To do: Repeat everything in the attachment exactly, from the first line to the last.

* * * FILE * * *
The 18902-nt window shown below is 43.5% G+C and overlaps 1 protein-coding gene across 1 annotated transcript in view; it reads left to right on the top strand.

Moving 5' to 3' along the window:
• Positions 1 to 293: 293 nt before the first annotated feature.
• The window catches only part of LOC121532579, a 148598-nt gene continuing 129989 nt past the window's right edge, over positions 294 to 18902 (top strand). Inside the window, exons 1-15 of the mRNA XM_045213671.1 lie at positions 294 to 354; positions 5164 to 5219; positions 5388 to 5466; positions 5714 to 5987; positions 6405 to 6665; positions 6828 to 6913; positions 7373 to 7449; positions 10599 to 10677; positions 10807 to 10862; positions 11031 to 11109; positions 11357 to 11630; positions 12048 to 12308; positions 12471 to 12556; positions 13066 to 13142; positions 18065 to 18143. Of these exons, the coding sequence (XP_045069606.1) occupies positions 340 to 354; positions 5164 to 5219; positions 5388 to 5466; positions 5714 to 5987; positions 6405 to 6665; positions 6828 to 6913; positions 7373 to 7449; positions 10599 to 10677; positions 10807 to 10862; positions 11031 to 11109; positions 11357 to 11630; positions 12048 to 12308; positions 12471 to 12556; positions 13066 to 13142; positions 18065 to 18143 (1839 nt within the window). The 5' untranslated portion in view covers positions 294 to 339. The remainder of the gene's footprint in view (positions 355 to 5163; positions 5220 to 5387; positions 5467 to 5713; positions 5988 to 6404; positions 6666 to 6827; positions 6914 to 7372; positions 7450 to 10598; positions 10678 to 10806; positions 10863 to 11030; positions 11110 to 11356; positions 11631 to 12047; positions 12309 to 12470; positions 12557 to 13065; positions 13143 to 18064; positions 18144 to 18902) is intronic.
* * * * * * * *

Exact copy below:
The 18902-nt window shown below is 43.5% G+C and overlaps 1 protein-coding gene across 1 annotated transcript in view; it reads left to right on the top strand.

Moving 5' to 3' along the window:
• Positions 1 to 293: 293 nt before the first annotated feature.
• The window catches only part of LOC121532579, a 148598-nt gene continuing 129989 nt past the window's right edge, over positions 294 to 18902 (top strand). Inside the window, exons 1-15 of the mRNA XM_045213671.1 lie at positions 294 to 354; positions 5164 to 5219; positions 5388 to 5466; positions 5714 to 5987; positions 6405 to 6665; positions 6828 to 6913; positions 7373 to 7449; positions 10599 to 10677; positions 10807 to 10862; positions 11031 to 11109; positions 11357 to 11630; positions 12048 to 12308; positions 12471 to 12556; positions 13066 to 13142; positions 18065 to 18143. Of these exons, the coding sequence (XP_045069606.1) occupies positions 340 to 354; positions 5164 to 5219; positions 5388 to 5466; positions 5714 to 5987; positions 6405 to 6665; positions 6828 to 6913; positions 7373 to 7449; positions 10599 to 10677; positions 10807 to 10862; positions 11031 to 11109; positions 11357 to 11630; positions 12048 to 12308; positions 12471 to 12556; positions 13066 to 13142; positions 18065 to 18143 (1839 nt within the window). The 5' untranslated portion in view covers positions 294 to 339. The remainder of the gene's footprint in view (positions 355 to 5163; positions 5220 to 5387; positions 5467 to 5713; positions 5988 to 6404; positions 6666 to 6827; positions 6914 to 7372; positions 7450 to 10598; positions 10678 to 10806; positions 10863 to 11030; positions 11110 to 11356; positions 11631 to 12047; positions 12309 to 12470; positions 12557 to 13065; positions 13143 to 18064; positions 18144 to 18902) is intronic.